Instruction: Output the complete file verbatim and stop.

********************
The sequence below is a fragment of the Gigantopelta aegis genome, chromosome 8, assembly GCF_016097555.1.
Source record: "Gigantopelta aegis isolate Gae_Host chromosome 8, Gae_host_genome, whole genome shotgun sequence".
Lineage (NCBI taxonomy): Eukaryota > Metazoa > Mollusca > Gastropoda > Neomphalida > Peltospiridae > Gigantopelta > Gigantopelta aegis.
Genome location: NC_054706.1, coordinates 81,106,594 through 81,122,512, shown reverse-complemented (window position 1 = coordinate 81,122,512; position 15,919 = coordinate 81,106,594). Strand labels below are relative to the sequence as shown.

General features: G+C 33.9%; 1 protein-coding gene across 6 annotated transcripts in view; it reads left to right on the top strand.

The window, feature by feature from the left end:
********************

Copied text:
The sequence below is a fragment of the Gigantopelta aegis genome, chromosome 8, assembly GCF_016097555.1.
Source record: "Gigantopelta aegis isolate Gae_Host chromosome 8, Gae_host_genome, whole genome shotgun sequence".
Lineage (NCBI taxonomy): Eukaryota > Metazoa > Mollusca > Gastropoda > Neomphalida > Peltospiridae > Gigantopelta > Gigantopelta aegis.
Genome location: NC_054706.1, coordinates 81,106,594 through 81,122,512, shown reverse-complemented (window position 1 = coordinate 81,122,512; position 15,919 = coordinate 81,106,594). Strand labels below are relative to the sequence as shown.

General features: G+C 33.9%; 1 protein-coding gene across 6 annotated transcripts in view; it reads left to right on the top strand.

The window, feature by feature from the left end: